Visitors are sure to find something special as the festival includes artists, entertainers, concessions, crafts, student art, heritage tent, marketplace, and some surprises. This weekend event will bring a smile to your face as you see friends and neighbors throughout the park. Here are some highlights of the weekend.

Artists

Artists Russ Shaffer and Virginia Price have been with the festival for many years.

All the work that is seen at this festival is made by the artists themselves. Many will be demonstrating their craft as you watch them make rugs, pottery, musical instruments, and more. It’s a fun time to perhaps find a hobby you might enjoy during the rest of the year.

Maggie and Gene Jorgensen together create beautiful jewelry. Gene also does unique forged iron shapes.

Many of the artists have been in attendance for many years. One artist has actually been at the festival since its beginning. Virginia Price, 101 years old, will again be displaying her watercolors. She still paints even today so is a precious part of the festivities. New artists like Ken Vaughan will showcase their leather goods made from deerskin. Variety can be found around every bend.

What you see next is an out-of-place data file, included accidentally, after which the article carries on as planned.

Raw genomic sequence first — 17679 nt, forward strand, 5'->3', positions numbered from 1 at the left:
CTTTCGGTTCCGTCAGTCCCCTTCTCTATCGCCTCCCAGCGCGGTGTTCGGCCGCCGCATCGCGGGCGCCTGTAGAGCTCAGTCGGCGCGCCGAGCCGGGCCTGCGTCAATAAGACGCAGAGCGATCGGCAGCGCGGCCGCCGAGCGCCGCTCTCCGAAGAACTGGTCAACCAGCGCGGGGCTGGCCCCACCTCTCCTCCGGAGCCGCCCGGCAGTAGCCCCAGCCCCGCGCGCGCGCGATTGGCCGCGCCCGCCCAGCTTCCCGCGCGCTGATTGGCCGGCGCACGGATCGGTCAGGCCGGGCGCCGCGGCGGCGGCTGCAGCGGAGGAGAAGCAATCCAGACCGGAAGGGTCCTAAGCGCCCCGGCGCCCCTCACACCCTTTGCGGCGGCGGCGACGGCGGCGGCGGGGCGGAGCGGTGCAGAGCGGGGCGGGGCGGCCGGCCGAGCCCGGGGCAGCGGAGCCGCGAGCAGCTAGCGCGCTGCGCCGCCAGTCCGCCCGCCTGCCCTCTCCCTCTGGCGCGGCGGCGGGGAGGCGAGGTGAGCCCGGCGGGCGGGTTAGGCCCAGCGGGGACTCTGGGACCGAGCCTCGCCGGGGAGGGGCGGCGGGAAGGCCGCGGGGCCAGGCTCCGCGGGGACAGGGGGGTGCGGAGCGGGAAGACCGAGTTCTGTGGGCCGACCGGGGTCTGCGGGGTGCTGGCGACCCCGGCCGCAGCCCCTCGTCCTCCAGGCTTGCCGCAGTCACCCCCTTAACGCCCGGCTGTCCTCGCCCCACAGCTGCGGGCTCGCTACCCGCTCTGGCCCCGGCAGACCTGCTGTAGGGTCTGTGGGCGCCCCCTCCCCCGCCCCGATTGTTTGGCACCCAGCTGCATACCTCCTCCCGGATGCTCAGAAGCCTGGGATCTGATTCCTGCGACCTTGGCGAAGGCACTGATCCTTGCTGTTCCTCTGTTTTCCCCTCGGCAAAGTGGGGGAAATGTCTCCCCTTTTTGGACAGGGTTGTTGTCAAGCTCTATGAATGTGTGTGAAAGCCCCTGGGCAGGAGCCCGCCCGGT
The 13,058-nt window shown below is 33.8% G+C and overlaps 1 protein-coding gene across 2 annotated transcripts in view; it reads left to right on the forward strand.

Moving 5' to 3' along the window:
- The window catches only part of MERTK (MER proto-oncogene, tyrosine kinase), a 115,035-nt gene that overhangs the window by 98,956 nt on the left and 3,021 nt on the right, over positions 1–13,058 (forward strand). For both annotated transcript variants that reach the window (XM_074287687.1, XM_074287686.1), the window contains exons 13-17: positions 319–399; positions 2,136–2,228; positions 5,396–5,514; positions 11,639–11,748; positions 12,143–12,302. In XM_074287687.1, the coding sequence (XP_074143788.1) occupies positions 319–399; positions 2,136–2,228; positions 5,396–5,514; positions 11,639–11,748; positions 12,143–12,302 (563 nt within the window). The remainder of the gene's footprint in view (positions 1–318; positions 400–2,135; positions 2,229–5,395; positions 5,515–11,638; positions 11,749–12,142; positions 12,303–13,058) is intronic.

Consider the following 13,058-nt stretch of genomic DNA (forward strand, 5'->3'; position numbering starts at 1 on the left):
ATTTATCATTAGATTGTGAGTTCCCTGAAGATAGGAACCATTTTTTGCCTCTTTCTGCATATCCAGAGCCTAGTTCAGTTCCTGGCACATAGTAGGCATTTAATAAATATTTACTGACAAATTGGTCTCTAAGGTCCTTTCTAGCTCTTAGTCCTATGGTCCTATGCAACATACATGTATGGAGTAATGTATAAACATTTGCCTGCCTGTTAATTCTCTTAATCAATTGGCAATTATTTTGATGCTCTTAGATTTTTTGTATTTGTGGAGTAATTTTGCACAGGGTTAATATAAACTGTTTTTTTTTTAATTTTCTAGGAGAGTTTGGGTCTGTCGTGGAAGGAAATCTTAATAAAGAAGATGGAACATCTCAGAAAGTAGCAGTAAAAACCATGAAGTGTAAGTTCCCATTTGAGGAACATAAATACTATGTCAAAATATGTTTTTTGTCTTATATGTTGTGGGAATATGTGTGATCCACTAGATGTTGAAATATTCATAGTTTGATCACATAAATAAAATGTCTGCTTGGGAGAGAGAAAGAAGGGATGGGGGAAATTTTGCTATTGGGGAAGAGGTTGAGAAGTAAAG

Entertainers

The Loves Gospel Quartet, comprised of a father and his three sons, is always a crowd favorite.

Throughout the weekend, the Performing Arts Tent or the Big Pavilion provides a place to rest while listening to talented artists sing, dance, or play their musical instruments. You won’t be disappointed in the variety of music being presented.

These Ladies of Longford give a lively performance of Itish music.

The Loves Gospel Quartet is a popular local group that is always a crowd-pleaser as well as the Cambridge City Band and Muskingum Symphonic Winds. A Celtic group, The Ladies of Longford, delight the crowd with their lively Irish music, and for those who enjoy bluegrass, join Kevin Prater Band, another favorite.

Concessions

Buckeye Concessions is a favorite place for kettle korn and lemonade.

Everyone likes to take a break from walking the grounds and have a treat, or lunch at one of the many concession stands. You’ll be able to get everything from homemade ice cream or kettle corn to a cool Fresh-Squeezed Lemonade.

You might have to wait in line to get some of Russo’s Wood Fired Pizza.

Then head down to the big pavilion to sit down with friends and have lunch. Get some delicious Zeke’s BBQ, Rosso’s wood-fired pizza, or stop by J.C. Concessions for a sandwich or meal that will give you strength to carry on with your festival enjoyment.

Crafts

Crafts for children are a favorite part of the festival. Adults can join in as well.